“The world is changing and so must our instructional tools and approaches. Nelson Jackson submits: “I do not believe you can do today’s job with yesterday’s methods and be in business tomorrow.” Let us adopt collaborative learning for greater achievement.”
“My opinion, my conviction, gains immensely in strength and sureness the minute a second mind has adopted it,” said Novalis, a German author and philosopher. With precision, he eloquently yet simply captured the importance of fostering a collaborative learning culture.
Think about it this way: You can easily steer the ship on your own, but with a crew on board who are working together, you can get a lot more done faster and more efficiently. So does learning. Whether the goal is to increase student understanding of content, to build particular transferable skills, or some combination of the two, collaborative learning capitalizes on the benefits of peer-to-peer instruction.
Collaborative learning, otherwise also referred to as cooperative learning is the instructional use of small groups to promote students working together to maximize their own and each other’s learning. It is characterized by positive interdependence, where students perceive that better performance by individuals produces better performance by the entire group. Whether formal or informal, it often involves specific instructor or teacher intervention to maximize student interaction and learning. It is infinitely adaptable, working in small and large classes and across disciplines.
A part from the obvious academic gains from this approach, it also allows celebration of diversity. Students learn to work with all types of people. During small-group interactions, they find many opportunities to reflect upon and reply to the diverse responses fellow learners bring to the questions raised. Small groups also allow students to add their perspectives to an issue based on their cultural differences. This exchange inevitably helps students to better understand other cultures and points of view.
Further still, collaborative learning also helps learners to accept and acknowledge individual differences. When questions are raised, different students will have a variety of responses. Each of these can help the group create a product that reflects a wide range of perspectives and is thus more complete and comprehensive.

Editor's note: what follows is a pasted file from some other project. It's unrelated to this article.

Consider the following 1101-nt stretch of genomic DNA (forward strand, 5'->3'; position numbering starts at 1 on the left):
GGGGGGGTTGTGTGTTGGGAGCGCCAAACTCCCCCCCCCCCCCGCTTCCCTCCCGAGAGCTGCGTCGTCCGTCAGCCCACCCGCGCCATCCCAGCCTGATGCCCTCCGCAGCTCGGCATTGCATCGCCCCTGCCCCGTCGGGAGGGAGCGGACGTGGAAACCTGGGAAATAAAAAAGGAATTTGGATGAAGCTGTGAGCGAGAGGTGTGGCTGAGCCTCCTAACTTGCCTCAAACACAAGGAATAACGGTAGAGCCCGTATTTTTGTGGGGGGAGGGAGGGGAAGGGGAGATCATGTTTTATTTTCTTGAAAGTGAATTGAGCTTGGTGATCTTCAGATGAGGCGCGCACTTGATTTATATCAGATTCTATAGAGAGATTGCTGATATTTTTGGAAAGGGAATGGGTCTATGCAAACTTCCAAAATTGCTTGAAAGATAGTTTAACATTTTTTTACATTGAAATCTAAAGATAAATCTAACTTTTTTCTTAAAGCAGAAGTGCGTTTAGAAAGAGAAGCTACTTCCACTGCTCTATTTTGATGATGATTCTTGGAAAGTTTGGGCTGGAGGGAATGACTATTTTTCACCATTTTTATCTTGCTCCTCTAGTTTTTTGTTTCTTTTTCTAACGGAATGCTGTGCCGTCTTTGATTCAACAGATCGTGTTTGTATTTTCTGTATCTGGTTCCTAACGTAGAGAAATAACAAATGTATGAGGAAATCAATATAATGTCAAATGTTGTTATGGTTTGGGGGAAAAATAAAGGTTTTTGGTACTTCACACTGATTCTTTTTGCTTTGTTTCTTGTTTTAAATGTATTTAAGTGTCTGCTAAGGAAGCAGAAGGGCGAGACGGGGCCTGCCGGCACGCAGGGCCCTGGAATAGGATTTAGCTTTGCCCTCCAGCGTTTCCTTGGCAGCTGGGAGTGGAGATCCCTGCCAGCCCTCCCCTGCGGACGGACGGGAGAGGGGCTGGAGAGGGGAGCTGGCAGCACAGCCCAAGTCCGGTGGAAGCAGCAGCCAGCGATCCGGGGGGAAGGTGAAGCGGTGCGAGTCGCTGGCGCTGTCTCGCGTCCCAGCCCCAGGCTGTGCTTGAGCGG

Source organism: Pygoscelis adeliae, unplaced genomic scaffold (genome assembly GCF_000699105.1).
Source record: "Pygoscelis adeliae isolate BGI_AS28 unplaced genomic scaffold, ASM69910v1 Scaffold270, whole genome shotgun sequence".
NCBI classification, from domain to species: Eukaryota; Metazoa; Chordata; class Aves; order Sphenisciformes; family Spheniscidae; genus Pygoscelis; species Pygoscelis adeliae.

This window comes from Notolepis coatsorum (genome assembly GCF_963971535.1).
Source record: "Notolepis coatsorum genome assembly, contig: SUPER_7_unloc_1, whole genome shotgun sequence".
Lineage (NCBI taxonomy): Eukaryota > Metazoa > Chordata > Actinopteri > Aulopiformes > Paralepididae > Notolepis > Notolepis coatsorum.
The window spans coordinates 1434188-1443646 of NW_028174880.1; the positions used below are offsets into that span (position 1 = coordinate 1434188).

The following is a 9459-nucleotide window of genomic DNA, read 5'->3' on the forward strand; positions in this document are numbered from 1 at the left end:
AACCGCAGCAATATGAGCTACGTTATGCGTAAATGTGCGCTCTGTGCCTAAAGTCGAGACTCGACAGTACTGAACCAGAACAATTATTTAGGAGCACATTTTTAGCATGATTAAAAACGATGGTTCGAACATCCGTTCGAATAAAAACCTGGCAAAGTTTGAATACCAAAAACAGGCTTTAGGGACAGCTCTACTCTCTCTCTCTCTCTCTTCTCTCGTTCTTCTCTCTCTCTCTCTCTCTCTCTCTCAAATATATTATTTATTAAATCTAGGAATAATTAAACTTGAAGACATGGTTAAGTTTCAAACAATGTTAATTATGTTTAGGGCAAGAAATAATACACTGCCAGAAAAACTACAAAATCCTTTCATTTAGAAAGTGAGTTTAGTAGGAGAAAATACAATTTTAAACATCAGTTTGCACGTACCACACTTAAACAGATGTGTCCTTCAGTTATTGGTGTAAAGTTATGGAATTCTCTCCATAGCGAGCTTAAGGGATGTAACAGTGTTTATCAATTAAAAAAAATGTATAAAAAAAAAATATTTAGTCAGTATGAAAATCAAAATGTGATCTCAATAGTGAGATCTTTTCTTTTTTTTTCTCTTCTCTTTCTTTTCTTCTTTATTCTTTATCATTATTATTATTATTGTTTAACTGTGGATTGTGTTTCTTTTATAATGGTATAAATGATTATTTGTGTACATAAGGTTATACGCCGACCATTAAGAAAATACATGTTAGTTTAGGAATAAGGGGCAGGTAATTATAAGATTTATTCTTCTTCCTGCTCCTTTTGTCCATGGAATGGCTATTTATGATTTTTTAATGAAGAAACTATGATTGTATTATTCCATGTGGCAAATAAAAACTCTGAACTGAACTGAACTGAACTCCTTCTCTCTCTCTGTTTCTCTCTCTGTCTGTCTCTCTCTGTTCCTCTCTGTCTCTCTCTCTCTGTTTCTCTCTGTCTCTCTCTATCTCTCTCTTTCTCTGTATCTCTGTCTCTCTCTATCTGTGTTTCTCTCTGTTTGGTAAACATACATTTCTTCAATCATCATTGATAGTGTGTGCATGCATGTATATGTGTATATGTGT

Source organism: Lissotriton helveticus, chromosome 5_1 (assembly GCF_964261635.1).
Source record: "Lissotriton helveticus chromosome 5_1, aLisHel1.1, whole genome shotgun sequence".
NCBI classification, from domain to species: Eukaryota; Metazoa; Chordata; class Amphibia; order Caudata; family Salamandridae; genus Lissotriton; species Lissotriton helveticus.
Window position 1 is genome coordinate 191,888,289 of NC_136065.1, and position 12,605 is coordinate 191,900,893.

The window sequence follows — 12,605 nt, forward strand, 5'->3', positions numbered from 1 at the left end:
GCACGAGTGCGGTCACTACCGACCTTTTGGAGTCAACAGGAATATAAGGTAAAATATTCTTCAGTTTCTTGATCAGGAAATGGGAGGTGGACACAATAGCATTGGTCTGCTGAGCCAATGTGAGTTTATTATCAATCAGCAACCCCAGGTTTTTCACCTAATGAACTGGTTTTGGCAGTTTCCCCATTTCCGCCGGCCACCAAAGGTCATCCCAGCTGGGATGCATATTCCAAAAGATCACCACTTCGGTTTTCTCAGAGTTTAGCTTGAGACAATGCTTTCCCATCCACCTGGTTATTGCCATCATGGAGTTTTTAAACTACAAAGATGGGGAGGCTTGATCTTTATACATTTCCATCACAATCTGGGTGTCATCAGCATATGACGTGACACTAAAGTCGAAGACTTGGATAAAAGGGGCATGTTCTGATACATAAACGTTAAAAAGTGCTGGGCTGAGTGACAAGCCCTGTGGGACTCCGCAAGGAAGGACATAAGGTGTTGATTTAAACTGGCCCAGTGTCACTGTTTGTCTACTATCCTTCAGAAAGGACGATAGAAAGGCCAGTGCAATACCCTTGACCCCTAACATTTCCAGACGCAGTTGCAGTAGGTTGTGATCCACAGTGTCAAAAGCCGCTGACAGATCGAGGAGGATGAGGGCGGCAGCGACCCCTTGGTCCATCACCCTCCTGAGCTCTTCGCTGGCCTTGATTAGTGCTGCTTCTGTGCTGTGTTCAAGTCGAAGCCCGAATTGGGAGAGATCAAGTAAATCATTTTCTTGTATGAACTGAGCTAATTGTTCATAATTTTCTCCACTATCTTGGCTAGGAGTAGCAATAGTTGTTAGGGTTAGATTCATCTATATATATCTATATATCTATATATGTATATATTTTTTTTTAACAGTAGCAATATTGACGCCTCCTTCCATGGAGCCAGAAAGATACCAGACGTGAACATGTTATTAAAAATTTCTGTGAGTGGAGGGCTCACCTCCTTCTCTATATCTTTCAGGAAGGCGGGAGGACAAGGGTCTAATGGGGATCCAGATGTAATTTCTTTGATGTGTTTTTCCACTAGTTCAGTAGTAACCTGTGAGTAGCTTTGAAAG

Interpersonal development is another advantage of this approach. Students learn to relate to their peers and other learners as they work together in group enterprises. This can be especially helpful for students who have difficulty with social skills. They can benefit from structured interactions with others. Even the quiet passive ones are challenged to be actively involved in learning as each member has opportunities to contribute in small groups. Even better, students are apt to take more ownership of their material and to think critically about related issues when they work as a team.
This approach also offers more opportunities for personal feedback. Because there are more exchanges among students in small groups, your students receive more personal feedback about their ideas and responses. This feedback is often not possible in large-group instruction in which one or two students exchange ideas and the rest of the class listens.
However, it must be pointed out that cooperative-learning situations are not easy to set up. In most cases, particularly those in which people must work together on a problem, conflicts prevent learning. As a result, cooperative learning requires teaching students to work well with others by resolving these inevitable conflicts. It also needs a lot of creativity and time on the side of the teacher. Nevertheless, such setbacks should not obscure the greater benefits we stand to reap.
In conclusion, the world is changing and so must our instructional tools and approaches. Nelson Jackson submits: “I do not believe you can do today’s job with yesterday’s methods and be in business tomorrow.” Let us adopt collaborative learning for greater achievement.
The writer is a Language Consultant